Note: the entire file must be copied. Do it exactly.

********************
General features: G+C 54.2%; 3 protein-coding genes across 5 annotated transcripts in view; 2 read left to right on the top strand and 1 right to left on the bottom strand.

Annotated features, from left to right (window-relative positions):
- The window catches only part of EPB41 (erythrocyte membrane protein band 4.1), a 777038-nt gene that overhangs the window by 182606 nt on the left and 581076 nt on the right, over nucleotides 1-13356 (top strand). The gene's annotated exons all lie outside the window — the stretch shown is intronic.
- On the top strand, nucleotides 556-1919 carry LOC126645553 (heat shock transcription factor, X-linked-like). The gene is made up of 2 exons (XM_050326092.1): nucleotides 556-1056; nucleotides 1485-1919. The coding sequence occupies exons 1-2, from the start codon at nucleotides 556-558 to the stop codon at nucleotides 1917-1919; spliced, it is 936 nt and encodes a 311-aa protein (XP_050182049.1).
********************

General features: G+C 54.2%; 3 protein-coding genes across 5 annotated transcripts in view; 2 read left to right on the top strand and 1 right to left on the bottom strand.

Annotated features, from left to right (window-relative positions):
- The window catches only part of EPB41 (erythrocyte membrane protein band 4.1), a 777038-nt gene that overhangs the window by 182606 nt on the left and 581076 nt on the right, over nucleotides 1-13356 (top strand). The gene's annotated exons all lie outside the window — the stretch shown is intronic.
- On the top strand, nucleotides 556-1919 carry LOC126645553 (heat shock transcription factor, X-linked-like). The gene is made up of 2 exons (XM_050326092.1): nucleotides 556-1056; nucleotides 1485-1919. The coding sequence occupies exons 1-2, from the start codon at nucleotides 556-558 to the stop codon at nucleotides 1917-1919; spliced, it is 936 nt and encodes a 311-aa protein (XP_050182049.1).